Just being perceived as a legitimate player is important to many individuals conducting research in the community. In fact, when asked to go on record for this article about his company's community-based research on Cytolin, a new immune-based treatment currently under study, well-known HIV positive photographer Tom Bianchi declined a formal statement -- because he did not want the treatment associated with underground drug trials. Bianchi said that it was too dangerous for the future of his treatment to be perceived as underground or alternative. For that reason, he was dismayed over the title of an Out magazine feature about his trial, "Maverick Medicine." When the FDA's Richard Klein was asked to comment on Bianchi's reluctance, he said "it sounds like paranoia over potential capital investment" rather than worry over approval (or lack thereof) by government authorities.
Perception of legitimacy is but one example of the concerns facing community-based researchers. As daunting and pervasive as the scientific "establishment" mindset can be, it doesn't stop individuals who want and need answers. "As far as physicians are concerned, of course a controlled trial would be better," Stokes says. "But let's face it: If a large majority of patients are adding SPV-30 to their regimens and seeing an improvement, that's all I care about. For those of us in the community who want nontoxic alternatives, what should we do? If a lot of our friends are getting great results from something, what more do we need?"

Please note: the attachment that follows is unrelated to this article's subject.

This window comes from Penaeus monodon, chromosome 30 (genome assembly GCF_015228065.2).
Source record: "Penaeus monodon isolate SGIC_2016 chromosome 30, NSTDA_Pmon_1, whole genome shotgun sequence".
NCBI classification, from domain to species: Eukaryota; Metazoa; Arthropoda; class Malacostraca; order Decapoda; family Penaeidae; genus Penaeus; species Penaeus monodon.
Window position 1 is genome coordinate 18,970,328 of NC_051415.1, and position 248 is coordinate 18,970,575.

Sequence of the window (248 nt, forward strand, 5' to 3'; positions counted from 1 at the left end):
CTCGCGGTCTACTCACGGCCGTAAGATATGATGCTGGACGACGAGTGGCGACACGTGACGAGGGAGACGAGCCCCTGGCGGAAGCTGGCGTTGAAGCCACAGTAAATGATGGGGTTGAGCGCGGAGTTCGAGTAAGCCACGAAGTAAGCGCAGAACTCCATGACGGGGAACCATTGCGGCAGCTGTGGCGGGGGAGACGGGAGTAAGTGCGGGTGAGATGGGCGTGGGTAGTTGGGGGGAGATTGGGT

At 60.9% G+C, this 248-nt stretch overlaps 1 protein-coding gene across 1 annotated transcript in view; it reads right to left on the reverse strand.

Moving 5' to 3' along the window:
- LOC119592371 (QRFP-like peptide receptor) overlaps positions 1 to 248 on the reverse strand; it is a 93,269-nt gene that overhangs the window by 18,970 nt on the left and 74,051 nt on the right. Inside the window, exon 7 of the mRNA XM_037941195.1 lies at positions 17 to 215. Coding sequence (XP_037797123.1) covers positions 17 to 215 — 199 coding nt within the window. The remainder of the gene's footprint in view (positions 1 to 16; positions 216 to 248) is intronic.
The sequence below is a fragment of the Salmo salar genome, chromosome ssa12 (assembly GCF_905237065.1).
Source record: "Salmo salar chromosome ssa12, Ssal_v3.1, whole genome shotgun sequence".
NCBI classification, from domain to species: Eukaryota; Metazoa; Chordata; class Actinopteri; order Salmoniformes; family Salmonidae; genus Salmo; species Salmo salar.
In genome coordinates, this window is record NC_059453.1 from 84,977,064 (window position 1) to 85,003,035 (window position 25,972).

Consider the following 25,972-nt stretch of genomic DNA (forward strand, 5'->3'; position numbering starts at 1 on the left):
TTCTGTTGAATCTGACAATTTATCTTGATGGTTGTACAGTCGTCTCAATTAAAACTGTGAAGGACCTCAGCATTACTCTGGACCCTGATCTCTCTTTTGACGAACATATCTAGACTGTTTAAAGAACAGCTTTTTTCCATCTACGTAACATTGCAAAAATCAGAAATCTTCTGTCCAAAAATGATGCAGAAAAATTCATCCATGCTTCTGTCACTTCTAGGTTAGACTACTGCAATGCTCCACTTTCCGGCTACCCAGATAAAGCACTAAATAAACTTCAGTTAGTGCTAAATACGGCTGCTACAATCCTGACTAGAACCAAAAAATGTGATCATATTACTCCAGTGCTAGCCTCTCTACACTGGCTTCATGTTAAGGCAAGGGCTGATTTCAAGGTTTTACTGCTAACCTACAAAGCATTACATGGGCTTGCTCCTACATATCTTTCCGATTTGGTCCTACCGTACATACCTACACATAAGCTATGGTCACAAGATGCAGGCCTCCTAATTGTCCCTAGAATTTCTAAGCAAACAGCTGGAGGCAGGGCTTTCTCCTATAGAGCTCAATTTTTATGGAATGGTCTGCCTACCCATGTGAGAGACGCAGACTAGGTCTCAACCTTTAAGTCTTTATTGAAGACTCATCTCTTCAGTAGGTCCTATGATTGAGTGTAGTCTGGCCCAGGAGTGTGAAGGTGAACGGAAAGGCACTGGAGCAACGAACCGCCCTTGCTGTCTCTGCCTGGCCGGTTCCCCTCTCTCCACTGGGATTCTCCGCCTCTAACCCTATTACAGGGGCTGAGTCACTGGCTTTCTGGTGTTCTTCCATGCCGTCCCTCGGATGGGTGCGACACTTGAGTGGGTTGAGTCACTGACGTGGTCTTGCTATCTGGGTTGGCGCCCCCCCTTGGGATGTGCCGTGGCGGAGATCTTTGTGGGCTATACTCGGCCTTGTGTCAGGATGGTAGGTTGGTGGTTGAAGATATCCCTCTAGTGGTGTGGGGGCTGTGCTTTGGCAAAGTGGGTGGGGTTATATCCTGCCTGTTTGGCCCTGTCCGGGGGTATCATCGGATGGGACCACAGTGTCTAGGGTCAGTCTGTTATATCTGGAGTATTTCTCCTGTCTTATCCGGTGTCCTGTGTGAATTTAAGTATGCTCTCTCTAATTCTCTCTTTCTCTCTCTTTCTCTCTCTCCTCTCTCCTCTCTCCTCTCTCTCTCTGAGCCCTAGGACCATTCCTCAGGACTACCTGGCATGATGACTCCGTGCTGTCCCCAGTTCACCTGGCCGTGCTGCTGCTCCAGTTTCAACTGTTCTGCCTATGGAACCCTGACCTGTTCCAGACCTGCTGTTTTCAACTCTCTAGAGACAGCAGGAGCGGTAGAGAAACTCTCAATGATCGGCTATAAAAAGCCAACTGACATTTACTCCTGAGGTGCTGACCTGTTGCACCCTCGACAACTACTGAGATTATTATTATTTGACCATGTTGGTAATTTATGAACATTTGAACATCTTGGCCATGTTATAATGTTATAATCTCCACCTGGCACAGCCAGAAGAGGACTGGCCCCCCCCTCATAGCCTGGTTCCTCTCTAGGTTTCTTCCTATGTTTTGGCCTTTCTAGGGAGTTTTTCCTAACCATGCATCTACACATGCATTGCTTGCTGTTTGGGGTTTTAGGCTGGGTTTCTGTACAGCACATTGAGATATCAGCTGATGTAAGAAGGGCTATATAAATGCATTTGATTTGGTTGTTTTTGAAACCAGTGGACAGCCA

Often, it seems that well-done community research mutates into a form that bridges the gap between community-based research and Big Brother trial networks. One example is the AIDS Research Alliance (ARA) in Los Angeles.
ARA helps administer a range of pharmaceutical and alternative trials. It collaborates with the government trial networks and drug companies, but also advocates an ethical and balanced approach to AIDS research unencumbered by government bureaucracy or pharmaceutical profiteering.
ARA serves as a central enrollment clinic for many AIDS trials in LA. Patients may come to its office and enroll on the spot in any trial for which they are eligible. ARA gives no primary medical care; instead, it focuses solely on clinical trials and advocacy. Its genesis is similar to that of Project Inform. Started in 1990 by Dr. Paul Rothman (who has since died of AIDS), the organization's original purpose was to look broadly at the field of potential HIV therapies in an effort to separate the wheat from the chaff. Over the years, however, ARA has evolved into a full-fledged player in clinical HIV research. The trade-off is that the organization, through its alliances with dozens of top AIDS scientists, may become a victim of the same politics that stifle big-budget trials.